“Anti-Aging Cosmetics that take Years off of Your Face Instantly.” Really?
Curious, I read on to find that they were advertising for the “world’s greatest wrinkle cream,” guaranteed to have an age defying formula. I sat there, thinking and reading about supposed “clinically proven results.” And to someone who might not know better, it all sounded pretty enticing. But…
Aging is a really “hot topic” right now – and for people of all ages. It seems that even the very young are worried about how they will look as they get older. They are, in greater numbers and at younger ages, seeking products or processes to reverse the aging process.
And, for those who are nearing or past retirement, it’s not just the fear of not looking good. People have a real fear about becoming less productive. Some fear they will be alone. Others worry that their employers won’t want them after a certain age. Others even worry that aging inevitably results in their body or mind becoming diseased. And, in the broader discussion about the US healthcare system there is great concern for the fact that studies show we are living longer but we are not necessarily living healthier.
So, is there a way we can age without illness and decrepitude – perhaps even with good health and grace?
Let’s just say there are good signs pointing to “yes” and there are lots of people studying this issue – looking for solutions. And, one emerging area of study is investigating the role that our views and attitudes about aging have on our experience. It seems clear that how we think about aging impacts significantly our experience – for the good or the bad.
A recent study published by the Yale School of Public Health had some interesting findings – http://news.yale.edu/2012/11/20/positive-age-stereotypes-improve-recovery-among-elderly Two groups with different views of aging were studied. The people who felt good about older people were 44% more likely to recover from severe disability than those with negative views. After 10 years of study, the researchers determined that “this result suggests that how the old view their aging process could have an effect on how they experience it.” Furthermore, lead researcher Becca R. Levy found that initiatives to promote positive age stereotypes could allow people to live independently later in life.
Numerous studies also say it’s not only our attitude about aging but also our actions – how we stay involved in daily living – that is crucial. And, one aspect of staying involved – individual spiritual practices and participation in a community of faith – is increasingly tied to staying healthy.
WebMD has a feature article entitled “Spirituality May Help People Live Longer” that suggests an increasing interest in the subject of spirituality and healthy aging. “There is an increasing interest in the subject among researchers and the public.” says Susan H. McFadden, Ph.D., of the University of Wisconsin at Oshkosh, who is co-chair of the Religion and Aging interest group of the Gerontological Society on Aging (GSA), a national group of researchers in aging. (Aging experts will discuss religion, spirituality and aging at the GSA annual conference in November in San Francisco. Sessions will include a discussion of a new report — from the National Institute on Aging and the Fetzer Institute, a Michigan foundation interested in mind/body issues — that details research on the religious and spiritual dimensions of health.) The archived feature article goes on to say that a “growing body of research is beginning to define the complex connections between religious and spiritual beliefs and practices and an individual’s physical and psychological health.” It says that while no one says it’s as simple as going to services or “finding religion” later in life, those who are personally more spiritual are doing something that makes them feel better emotionally and helps them live longer and more healthily.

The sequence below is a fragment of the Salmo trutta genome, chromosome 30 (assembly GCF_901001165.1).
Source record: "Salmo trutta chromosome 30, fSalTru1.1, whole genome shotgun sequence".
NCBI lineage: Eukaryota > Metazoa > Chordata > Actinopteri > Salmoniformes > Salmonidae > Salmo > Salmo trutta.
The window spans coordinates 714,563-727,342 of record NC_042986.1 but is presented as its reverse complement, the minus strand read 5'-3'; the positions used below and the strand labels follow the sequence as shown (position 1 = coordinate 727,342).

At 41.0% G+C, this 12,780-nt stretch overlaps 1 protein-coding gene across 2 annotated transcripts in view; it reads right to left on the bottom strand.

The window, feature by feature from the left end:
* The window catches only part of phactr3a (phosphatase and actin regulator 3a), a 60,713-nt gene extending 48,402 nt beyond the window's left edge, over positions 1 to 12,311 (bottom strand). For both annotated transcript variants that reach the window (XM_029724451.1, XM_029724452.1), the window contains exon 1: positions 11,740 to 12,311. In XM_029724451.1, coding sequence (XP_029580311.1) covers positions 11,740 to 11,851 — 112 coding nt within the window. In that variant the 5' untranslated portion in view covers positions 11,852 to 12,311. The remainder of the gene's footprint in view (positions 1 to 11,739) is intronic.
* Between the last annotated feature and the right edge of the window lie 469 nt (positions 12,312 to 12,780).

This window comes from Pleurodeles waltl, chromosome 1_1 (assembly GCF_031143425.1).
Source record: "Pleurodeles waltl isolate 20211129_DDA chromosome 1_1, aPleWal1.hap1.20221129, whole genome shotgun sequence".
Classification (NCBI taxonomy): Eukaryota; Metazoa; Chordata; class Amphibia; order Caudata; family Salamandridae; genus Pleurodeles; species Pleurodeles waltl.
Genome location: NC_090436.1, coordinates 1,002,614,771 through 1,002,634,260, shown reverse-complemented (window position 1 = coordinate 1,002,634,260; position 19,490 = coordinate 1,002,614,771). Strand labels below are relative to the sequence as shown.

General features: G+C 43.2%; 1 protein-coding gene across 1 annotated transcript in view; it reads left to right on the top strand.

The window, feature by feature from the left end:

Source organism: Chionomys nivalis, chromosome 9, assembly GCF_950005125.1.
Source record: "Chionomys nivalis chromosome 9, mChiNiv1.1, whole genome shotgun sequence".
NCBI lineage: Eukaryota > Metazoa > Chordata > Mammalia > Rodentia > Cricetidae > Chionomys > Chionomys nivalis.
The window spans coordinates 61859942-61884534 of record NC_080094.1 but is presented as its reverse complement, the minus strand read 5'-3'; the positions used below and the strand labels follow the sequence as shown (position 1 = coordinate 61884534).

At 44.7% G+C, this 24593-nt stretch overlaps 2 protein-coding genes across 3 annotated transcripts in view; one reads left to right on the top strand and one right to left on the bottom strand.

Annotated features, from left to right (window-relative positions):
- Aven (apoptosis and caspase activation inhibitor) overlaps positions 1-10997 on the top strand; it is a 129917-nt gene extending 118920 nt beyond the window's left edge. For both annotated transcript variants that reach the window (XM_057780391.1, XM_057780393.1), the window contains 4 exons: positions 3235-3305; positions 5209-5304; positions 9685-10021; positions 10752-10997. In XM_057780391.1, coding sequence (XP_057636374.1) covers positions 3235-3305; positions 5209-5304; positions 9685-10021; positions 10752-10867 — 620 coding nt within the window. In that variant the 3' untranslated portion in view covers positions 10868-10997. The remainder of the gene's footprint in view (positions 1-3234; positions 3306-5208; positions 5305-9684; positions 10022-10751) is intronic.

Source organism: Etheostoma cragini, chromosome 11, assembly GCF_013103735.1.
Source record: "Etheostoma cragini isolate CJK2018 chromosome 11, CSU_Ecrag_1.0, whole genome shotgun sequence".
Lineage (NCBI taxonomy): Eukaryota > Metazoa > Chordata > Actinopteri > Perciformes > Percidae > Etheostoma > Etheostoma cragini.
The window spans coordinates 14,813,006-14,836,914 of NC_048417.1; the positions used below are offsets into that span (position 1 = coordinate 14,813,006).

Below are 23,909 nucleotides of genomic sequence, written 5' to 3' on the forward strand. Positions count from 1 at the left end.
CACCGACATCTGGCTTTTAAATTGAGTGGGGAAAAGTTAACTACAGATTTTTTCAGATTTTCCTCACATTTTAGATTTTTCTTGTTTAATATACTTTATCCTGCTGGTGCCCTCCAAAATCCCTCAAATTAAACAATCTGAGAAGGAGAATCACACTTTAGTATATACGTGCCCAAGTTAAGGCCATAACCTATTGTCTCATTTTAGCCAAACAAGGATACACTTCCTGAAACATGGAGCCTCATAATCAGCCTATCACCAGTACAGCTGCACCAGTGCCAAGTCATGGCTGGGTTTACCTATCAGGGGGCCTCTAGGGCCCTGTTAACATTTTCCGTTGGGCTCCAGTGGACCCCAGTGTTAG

Another website, MedScape Today, has a post entitled, “Spirituality and Healthy Aging” by Helen Lavretsky. As a result of her ongoing research about this topic, Ms. Lavretsky thinks that in individuals who are more religious, “…spirituality appears to play an
important and adaptive role in aging that seems to lead to a better quality of life and life satisfaction, as well as longevity….”
Perhaps it helps to think of aging as a process of growing in wisdom and grace, instead of moving toward deterioration. Two favorite quotes of mine from women who never let age hold them back speak to aging with grace. Sophia Loren – active and beautiful at 79 – says this: “There is a fountain of youth: it is your mind, your talents, the creativity you bring to your life and the lives of people you love. When you learn to tap this resource, you will have truly defeated age.” And, an 18th century religious leader, Mary Baker Eddy, who lived to be 89 in a day when the average life-span for women was 48, shared this: “Life and goodness are immortal. Let us then shape our views of existence into loveliness, freshness, and continuity, rather than into age and blight.”
And in the Bible, we read that “Moses was an hundred and twenty years old when he died; his eye was not dim nor his natural force abated.” That says to me that we can change our thinking about aging. When we do, our experience will also change. It’s inevitable.
Debra Chew writes about the connection between thought, spirituality and health. She has been published in the chattanoogan.com and in the Memphis Commercial Appeal. She is also the media and legislative liaison for Christian Science for TN.